It’s a dog’s world and three Rockland police departments received equipment through a non-profit group for their K-9 units.
Spring Valley, Clarkstown and Ramapo received the equipment from the Onyx and Breezy Foundation, an organization started in 2004 by Mark and Wanda Shefts in honor of their two Labrador retrievers. The foundation supports a wide range of projects that advance the welfare of animals.
The Shefts will appear with the three dogs and officers to discuss the grants tomorrow at 4:30 p.m. in the Rockland Legislature Chambers, first floor of the County Office Building, 11 New Hempstead Road, New City.Â The grants were procured by Rockland Public Safety Advocate David Fried, who works for Sheriff James Kralik on finding money for police across the county and other issues like recruitment.
Fried estimated the equipment is valued at $6,000. TheÂ following equipment was obtained :
â€¢ Technology equipping K-9 vehicles in Spring Valley and Ramapo with temperature monitoring to ensure a safe environment for the dog when the canine is unattended on hot or cold days during emergency responses. Remote pagers would tell the officer if temperatures inside the vehicles would endanger the dog’s health. The cars also would be equipped with a cooling fan that would turn on automatically at certain temperatures. The officers also would get device that automatically opens the vehicle door to allow the dog to respone in emergencies.Â Each departments has one dog each trained in tracking and narcotics.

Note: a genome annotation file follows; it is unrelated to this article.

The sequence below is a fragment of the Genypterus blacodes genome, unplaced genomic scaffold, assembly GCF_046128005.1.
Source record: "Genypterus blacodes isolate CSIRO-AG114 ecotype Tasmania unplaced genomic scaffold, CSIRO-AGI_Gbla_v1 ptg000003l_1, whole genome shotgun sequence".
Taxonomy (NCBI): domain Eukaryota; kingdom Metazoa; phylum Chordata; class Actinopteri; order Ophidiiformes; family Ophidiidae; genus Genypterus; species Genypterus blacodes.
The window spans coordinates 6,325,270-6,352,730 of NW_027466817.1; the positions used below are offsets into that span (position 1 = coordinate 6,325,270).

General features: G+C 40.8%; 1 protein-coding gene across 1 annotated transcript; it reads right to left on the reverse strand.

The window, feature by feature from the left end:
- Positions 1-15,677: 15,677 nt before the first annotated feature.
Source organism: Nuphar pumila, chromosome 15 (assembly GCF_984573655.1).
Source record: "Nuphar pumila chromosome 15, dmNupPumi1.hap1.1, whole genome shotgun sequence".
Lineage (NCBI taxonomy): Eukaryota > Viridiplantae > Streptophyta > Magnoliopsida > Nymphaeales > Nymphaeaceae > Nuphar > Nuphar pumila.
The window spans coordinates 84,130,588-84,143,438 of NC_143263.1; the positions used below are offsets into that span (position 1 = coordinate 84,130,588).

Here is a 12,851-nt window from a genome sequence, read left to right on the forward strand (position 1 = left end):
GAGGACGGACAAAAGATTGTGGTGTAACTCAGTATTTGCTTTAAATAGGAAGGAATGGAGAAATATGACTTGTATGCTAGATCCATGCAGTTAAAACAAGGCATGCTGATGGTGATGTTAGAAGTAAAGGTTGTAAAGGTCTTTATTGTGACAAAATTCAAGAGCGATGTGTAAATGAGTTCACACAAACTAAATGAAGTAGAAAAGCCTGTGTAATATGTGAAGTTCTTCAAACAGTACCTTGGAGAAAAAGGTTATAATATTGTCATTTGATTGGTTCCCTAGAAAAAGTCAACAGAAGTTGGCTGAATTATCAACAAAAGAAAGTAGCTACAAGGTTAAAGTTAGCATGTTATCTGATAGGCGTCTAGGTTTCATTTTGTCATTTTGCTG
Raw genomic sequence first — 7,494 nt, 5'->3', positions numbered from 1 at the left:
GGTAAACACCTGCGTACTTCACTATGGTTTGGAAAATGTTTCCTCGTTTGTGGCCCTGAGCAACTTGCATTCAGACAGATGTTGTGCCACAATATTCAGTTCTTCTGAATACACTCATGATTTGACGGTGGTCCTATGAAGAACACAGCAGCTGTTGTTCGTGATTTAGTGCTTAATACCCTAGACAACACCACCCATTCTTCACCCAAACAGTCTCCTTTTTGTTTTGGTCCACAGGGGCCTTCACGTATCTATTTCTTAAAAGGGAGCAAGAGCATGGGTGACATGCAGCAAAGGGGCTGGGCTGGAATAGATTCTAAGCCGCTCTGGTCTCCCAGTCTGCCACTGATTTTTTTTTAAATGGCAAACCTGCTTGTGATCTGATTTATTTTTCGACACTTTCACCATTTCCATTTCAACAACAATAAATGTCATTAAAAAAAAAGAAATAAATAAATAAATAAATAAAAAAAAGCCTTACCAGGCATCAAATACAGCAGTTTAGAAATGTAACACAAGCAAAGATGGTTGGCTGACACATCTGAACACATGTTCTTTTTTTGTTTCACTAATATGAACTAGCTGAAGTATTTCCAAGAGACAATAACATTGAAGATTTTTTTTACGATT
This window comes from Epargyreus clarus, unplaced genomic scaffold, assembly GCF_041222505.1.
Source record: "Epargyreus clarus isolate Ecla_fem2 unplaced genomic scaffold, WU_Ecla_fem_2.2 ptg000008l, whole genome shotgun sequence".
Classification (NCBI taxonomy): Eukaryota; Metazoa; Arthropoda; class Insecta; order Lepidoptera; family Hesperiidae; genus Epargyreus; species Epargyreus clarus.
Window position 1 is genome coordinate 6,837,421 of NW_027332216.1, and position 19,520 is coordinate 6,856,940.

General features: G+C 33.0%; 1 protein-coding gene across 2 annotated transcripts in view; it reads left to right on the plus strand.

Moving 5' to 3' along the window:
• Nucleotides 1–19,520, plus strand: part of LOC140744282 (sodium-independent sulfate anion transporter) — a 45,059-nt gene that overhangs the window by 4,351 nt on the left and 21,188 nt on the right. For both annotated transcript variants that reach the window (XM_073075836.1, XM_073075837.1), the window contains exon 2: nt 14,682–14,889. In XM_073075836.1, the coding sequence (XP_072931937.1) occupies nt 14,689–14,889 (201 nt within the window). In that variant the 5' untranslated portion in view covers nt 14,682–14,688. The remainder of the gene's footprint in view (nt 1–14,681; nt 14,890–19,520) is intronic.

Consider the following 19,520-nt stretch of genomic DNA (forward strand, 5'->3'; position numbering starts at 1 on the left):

â€¢ Computer software for the Clarkstown Police Department that would maintain records such as veterinary care, training logs and deployment.Â Clarkstown has the largest K-9 patrol program in the county with two dogs. Suffern also has a K-9 unit.
The Sheriff’s Department has two dogs trained to sniff out explosive components and one canine trained to sniff out accelerants for arson investigations. A third dog trained for the bomb disposal unit coming soon.
“The equipment that is being provided is a testament to the importance of K9s in all our lives, the noble service of K9s in law enforcement and the legacy of Onyx and Breezy,” foundation Trustee Wanda Shefts said in a news release. “As a society we have an obligation to support and provide for animals.”
Kralik noted that since the terrorists attacks on the World Trade Center in Manhattan and Pentagon in Washington with hijacked airplanes, police dogs have played a larger role in law enforcement.
“Together with their human handlers, law enforcement has been greatly enhanced by police dogs in narcotic seizures, arson investigations, explosives detections and patrol work,” Kralik said.